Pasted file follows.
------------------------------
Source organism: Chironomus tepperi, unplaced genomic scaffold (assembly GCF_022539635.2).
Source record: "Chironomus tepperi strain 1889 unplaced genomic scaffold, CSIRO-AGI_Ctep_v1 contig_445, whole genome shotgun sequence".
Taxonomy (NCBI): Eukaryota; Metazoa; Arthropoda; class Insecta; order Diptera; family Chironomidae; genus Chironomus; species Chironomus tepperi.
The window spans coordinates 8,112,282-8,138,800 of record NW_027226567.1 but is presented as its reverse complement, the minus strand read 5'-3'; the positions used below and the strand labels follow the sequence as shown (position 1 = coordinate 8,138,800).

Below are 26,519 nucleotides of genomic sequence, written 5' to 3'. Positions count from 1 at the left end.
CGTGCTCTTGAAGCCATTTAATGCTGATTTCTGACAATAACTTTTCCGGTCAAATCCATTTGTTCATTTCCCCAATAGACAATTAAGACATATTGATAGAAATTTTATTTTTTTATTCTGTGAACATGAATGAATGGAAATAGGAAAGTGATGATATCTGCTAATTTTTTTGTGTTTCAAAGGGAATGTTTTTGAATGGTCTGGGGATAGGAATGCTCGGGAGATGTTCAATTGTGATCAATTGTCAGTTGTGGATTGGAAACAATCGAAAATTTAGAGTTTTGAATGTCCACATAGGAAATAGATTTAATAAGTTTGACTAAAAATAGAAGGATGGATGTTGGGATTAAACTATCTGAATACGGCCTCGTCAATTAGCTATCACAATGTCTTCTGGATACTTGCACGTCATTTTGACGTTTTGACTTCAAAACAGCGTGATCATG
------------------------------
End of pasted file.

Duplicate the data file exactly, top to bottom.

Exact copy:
Source organism: Chironomus tepperi, unplaced genomic scaffold (assembly GCF_022539635.2).
Source record: "Chironomus tepperi strain 1889 unplaced genomic scaffold, CSIRO-AGI_Ctep_v1 contig_445, whole genome shotgun sequence".
Taxonomy (NCBI): Eukaryota; Metazoa; Arthropoda; class Insecta; order Diptera; family Chironomidae; genus Chironomus; species Chironomus tepperi.
The window spans coordinates 8,112,282-8,138,800 of record NW_027226567.1 but is presented as its reverse complement, the minus strand read 5'-3'; the positions used below and the strand labels follow the sequence as shown (position 1 = coordinate 8,138,800).

Below are 26,519 nucleotides of genomic sequence, written 5' to 3'. Positions count from 1 at the left end.
CGTGCTCTTGAAGCCATTTAATGCTGATTTCTGACAATAACTTTTCCGGTCAAATCCATTTGTTCATTTCCCCAATAGACAATTAAGACATATTGATAGAAATTTTATTTTTTTATTCTGTGAACATGAATGAATGGAAATAGGAAAGTGATGATATCTGCTAATTTTTTTGTGTTTCAAAGGGAATGTTTTTGAATGGTCTGGGGATAGGAATGCTCGGGAGATGTTCAATTGTGATCAATTGTCAGTTGTGGATTGGAAACAATCGAAAATTTAGAGTTTTGAATGTCCACATAGGAAATAGATTTAATAAGTTTGACTAAAAATAGAAGGATGGATGTTGGGATTAAACTATCTGAATACGGCCTCGTCAATTAGCTATCACAATGTCTTCTGGATACTTGCACGTCATTTTGACGTTTTGACTTCAAAACAGCGTGATCATG